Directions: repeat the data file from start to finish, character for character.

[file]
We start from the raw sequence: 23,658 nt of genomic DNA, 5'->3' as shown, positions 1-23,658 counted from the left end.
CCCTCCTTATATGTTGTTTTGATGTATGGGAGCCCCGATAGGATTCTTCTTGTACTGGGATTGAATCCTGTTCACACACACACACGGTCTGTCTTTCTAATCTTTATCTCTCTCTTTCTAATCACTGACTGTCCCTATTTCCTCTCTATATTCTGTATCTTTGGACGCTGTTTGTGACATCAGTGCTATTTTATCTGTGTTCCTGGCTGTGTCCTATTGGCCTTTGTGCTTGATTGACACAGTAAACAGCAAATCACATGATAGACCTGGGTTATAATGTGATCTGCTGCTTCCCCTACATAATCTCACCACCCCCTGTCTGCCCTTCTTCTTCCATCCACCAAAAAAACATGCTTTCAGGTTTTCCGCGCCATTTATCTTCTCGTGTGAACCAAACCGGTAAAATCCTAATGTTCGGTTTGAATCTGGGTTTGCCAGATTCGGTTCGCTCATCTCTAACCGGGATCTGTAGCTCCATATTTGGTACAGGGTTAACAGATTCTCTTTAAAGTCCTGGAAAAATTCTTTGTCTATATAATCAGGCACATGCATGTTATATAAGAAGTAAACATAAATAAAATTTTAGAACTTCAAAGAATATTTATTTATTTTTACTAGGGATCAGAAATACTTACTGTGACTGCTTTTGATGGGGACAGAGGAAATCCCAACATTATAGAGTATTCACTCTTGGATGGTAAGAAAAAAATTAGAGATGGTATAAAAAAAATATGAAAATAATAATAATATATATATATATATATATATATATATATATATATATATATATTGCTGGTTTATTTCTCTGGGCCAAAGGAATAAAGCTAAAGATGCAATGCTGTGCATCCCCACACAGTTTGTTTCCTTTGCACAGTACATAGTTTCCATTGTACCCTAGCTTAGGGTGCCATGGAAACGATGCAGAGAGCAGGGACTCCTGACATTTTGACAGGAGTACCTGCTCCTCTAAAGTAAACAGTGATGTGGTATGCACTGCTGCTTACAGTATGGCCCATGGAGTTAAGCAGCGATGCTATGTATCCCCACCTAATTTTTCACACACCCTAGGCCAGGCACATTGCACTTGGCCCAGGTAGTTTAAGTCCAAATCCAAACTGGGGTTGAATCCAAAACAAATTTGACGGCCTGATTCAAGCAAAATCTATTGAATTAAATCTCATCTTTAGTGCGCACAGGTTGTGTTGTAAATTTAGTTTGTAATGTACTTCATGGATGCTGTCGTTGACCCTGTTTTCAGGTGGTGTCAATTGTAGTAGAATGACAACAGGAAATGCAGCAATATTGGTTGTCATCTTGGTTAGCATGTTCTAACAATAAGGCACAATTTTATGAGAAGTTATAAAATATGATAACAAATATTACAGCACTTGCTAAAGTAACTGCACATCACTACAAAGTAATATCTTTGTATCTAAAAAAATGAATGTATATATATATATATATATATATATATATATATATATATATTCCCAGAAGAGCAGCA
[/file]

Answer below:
We start from the raw sequence: 23,658 nt of genomic DNA, 5'->3' as shown, positions 1-23,658 counted from the left end.
CCCTCCTTATATGTTGTTTTGATGTATGGGAGCCCCGATAGGATTCTTCTTGTACTGGGATTGAATCCTGTTCACACACACACACGGTCTGTCTTTCTAATCTTTATCTCTCTCTTTCTAATCACTGACTGTCCCTATTTCCTCTCTATATTCTGTATCTTTGGACGCTGTTTGTGACATCAGTGCTATTTTATCTGTGTTCCTGGCTGTGTCCTATTGGCCTTTGTGCTTGATTGACACAGTAAACAGCAAATCACATGATAGACCTGGGTTATAATGTGATCTGCTGCTTCCCCTACATAATCTCACCACCCCCTGTCTGCCCTTCTTCTTCCATCCACCAAAAAAACATGCTTTCAGGTTTTCCGCGCCATTTATCTTCTCGTGTGAACCAAACCGGTAAAATCCTAATGTTCGGTTTGAATCTGGGTTTGCCAGATTCGGTTCGCTCATCTCTAACCGGGATCTGTAGCTCCATATTTGGTACAGGGTTAACAGATTCTCTTTAAAGTCCTGGAAAAATTCTTTGTCTATATAATCAGGCACATGCATGTTATATAAGAAGTAAACATAAATAAAATTTTAGAACTTCAAAGAATATTTATTTATTTTTACTAGGGATCAGAAATACTTACTGTGACTGCTTTTGATGGGGACAGAGGAAATCCCAACATTATAGAGTATTCACTCTTGGATGGTAAGAAAAAAATTAGAGATGGTATAAAAAAAATATGAAAATAATAATAATATATATATATATATATATATATATATATATATATATATATATTGCTGGTTTATTTCTCTGGGCCAAAGGAATAAAGCTAAAGATGCAATGCTGTGCATCCCCACACAGTTTGTTTCCTTTGCACAGTACATAGTTTCCATTGTACCCTAGCTTAGGGTGCCATGGAAACGATGCAGAGAGCAGGGACTCCTGACATTTTGACAGGAGTACCTGCTCCTCTAAAGTAAACAGTGATGTGGTATGCACTGCTGCTTACAGTATGGCCCATGGAGTTAAGCAGCGATGCTATGTATCCCCACCTAATTTTTCACACACCCTAGGCCAGGCACATTGCACTTGGCCCAGGTAGTTTAAGTCCAAATCCAAACTGGGGTTGAATCCAAAACAAATTTGACGGCCTGATTCAAGCAAAATCTATTGAATTAAATCTCATCTTTAGTGCGCACAGGTTGTGTTGTAAATTTAGTTTGTAATGTACTTCATGGATGCTGTCGTTGACCCTGTTTTCAGGTGGTGTCAATTGTAGTAGAATGACAACAGGAAATGCAGCAATATTGGTTGTCATCTTGGTTAGCATGTTCTAACAATAAGGCACAATTTTATGAGAAGTTATAAAATATGATAACAAATATTACAGCACTTGCTAAAGTAACTGCACATCACTACAAAGTAATATCTTTGTATCTAAAAAAATGAATGTATATATATATATATATATATATATATATATATATATATATTCCCAGAAGAGCAGCA